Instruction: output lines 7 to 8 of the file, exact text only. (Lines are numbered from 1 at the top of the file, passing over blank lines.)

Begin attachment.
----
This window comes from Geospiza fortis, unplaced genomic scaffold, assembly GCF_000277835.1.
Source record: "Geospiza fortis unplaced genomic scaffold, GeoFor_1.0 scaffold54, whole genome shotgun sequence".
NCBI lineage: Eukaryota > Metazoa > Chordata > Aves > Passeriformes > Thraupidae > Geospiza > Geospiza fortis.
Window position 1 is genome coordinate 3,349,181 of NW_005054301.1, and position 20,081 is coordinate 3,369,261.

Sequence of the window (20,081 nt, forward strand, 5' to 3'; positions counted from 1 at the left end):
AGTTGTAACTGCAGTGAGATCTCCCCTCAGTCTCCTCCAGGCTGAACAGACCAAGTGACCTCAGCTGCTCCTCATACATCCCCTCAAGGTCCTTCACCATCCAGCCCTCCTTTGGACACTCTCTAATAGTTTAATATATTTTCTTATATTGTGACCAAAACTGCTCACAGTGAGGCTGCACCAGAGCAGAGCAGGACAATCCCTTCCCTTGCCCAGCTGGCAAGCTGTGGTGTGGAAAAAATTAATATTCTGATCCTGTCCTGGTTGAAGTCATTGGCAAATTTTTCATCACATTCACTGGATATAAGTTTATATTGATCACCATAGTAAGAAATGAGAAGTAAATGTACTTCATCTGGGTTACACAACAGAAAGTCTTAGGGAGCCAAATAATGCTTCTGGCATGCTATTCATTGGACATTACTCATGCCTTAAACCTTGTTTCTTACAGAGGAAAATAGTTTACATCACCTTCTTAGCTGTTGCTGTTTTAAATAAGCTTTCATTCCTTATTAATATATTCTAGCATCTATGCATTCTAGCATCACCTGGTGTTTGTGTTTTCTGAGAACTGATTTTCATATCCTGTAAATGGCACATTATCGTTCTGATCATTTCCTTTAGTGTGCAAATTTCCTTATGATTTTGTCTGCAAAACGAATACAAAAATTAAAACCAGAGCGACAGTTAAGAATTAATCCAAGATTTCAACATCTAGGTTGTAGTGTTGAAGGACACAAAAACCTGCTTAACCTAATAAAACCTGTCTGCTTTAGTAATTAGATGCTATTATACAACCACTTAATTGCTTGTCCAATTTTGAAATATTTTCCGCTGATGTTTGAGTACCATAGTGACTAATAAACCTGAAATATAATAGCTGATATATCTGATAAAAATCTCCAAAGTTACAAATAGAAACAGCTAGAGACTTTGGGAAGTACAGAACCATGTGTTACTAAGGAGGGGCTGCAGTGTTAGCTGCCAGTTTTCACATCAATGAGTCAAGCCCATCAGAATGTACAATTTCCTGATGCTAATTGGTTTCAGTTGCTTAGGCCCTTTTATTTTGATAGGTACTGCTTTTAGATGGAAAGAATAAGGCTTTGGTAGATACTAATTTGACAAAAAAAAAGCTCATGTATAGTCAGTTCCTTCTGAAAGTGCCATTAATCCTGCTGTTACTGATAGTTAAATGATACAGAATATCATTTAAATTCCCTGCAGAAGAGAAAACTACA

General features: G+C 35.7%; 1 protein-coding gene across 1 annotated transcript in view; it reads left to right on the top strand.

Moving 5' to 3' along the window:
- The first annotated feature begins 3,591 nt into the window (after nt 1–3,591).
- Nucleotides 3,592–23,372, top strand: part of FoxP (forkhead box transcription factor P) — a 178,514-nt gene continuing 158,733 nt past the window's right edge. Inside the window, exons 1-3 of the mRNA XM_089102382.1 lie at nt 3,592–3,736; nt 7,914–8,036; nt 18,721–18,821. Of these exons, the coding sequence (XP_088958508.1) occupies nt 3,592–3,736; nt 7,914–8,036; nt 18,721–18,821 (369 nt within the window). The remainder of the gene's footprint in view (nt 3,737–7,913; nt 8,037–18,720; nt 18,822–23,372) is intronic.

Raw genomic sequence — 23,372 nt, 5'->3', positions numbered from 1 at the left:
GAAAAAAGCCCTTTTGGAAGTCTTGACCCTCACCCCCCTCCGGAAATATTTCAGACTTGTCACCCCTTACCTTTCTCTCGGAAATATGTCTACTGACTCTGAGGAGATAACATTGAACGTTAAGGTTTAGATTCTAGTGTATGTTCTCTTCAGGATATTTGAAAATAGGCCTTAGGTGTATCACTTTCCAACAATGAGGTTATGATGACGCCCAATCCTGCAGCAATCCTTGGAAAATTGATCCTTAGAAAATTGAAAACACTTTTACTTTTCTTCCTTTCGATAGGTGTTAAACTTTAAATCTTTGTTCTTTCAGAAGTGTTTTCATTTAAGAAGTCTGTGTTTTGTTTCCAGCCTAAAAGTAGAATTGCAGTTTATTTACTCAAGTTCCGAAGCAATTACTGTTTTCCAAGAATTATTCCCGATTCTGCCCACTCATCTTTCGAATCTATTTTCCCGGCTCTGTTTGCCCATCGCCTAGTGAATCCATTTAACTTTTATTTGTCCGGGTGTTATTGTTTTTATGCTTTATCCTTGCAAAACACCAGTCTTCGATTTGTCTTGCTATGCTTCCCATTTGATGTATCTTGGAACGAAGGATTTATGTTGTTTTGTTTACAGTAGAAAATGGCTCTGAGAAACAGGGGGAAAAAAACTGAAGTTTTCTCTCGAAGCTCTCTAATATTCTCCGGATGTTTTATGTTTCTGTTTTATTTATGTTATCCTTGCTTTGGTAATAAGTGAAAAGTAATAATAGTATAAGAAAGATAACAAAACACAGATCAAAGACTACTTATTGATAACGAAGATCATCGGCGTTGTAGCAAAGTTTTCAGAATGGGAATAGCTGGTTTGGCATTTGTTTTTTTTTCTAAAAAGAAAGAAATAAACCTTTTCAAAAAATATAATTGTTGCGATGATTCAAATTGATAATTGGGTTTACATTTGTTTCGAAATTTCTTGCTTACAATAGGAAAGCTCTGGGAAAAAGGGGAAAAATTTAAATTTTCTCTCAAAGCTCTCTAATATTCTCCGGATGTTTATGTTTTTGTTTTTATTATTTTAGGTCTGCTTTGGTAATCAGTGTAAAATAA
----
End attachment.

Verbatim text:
General features: G+C 35.7%; 1 protein-coding gene across 1 annotated transcript in view; it reads left to right on the top strand.

Moving 5' to 3' along the window: